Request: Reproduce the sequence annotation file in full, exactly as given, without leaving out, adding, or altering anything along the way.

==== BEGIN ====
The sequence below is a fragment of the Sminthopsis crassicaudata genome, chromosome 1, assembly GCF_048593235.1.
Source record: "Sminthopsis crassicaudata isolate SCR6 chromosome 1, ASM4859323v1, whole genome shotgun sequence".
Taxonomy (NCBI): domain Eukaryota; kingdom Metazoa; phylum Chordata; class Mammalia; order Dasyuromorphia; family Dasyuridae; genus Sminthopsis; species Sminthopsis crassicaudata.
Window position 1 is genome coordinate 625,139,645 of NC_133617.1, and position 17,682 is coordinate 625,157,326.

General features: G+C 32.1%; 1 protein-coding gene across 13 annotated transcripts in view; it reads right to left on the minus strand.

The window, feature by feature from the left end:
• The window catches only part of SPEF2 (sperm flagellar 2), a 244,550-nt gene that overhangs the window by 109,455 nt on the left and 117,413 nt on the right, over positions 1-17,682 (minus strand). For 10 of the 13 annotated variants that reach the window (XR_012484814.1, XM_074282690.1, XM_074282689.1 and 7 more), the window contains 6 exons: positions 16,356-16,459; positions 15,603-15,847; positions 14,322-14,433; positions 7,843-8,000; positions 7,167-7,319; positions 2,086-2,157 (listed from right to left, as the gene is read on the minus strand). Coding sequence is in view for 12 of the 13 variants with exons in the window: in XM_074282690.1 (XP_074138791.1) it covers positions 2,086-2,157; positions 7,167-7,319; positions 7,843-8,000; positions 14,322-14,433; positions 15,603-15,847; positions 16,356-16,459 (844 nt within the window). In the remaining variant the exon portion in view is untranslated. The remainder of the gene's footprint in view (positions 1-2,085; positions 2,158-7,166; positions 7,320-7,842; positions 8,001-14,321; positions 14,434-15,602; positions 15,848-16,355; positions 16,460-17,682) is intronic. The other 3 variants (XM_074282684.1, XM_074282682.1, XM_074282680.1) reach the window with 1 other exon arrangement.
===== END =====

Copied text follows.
The sequence below is a fragment of the Sminthopsis crassicaudata genome, chromosome 1, assembly GCF_048593235.1.
Source record: "Sminthopsis crassicaudata isolate SCR6 chromosome 1, ASM4859323v1, whole genome shotgun sequence".
Taxonomy (NCBI): domain Eukaryota; kingdom Metazoa; phylum Chordata; class Mammalia; order Dasyuromorphia; family Dasyuridae; genus Sminthopsis; species Sminthopsis crassicaudata.
Window position 1 is genome coordinate 625,139,645 of NC_133617.1, and position 17,682 is coordinate 625,157,326.

General features: G+C 32.1%; 1 protein-coding gene across 13 annotated transcripts in view; it reads right to left on the minus strand.

The window, feature by feature from the left end:
• The window catches only part of SPEF2 (sperm flagellar 2), a 244,550-nt gene that overhangs the window by 109,455 nt on the left and 117,413 nt on the right, over positions 1-17,682 (minus strand). For 10 of the 13 annotated variants that reach the window (XR_012484814.1, XM_074282690.1, XM_074282689.1 and 7 more), the window contains 6 exons: positions 16,356-16,459; positions 15,603-15,847; positions 14,322-14,433; positions 7,843-8,000; positions 7,167-7,319; positions 2,086-2,157 (listed from right to left, as the gene is read on the minus strand). Coding sequence is in view for 12 of the 13 variants with exons in the window: in XM_074282690.1 (XP_074138791.1) it covers positions 2,086-2,157; positions 7,167-7,319; positions 7,843-8,000; positions 14,322-14,433; positions 15,603-15,847; positions 16,356-16,459 (844 nt within the window). In the remaining variant the exon portion in view is untranslated. The remainder of the gene's footprint in view (positions 1-2,085; positions 2,158-7,166; positions 7,320-7,842; positions 8,001-14,321; positions 14,434-15,602; positions 15,848-16,355; positions 16,460-17,682) is intronic. The other 3 variants (XM_074282684.1, XM_074282682.1, XM_074282680.1) reach the window with 1 other exon arrangement.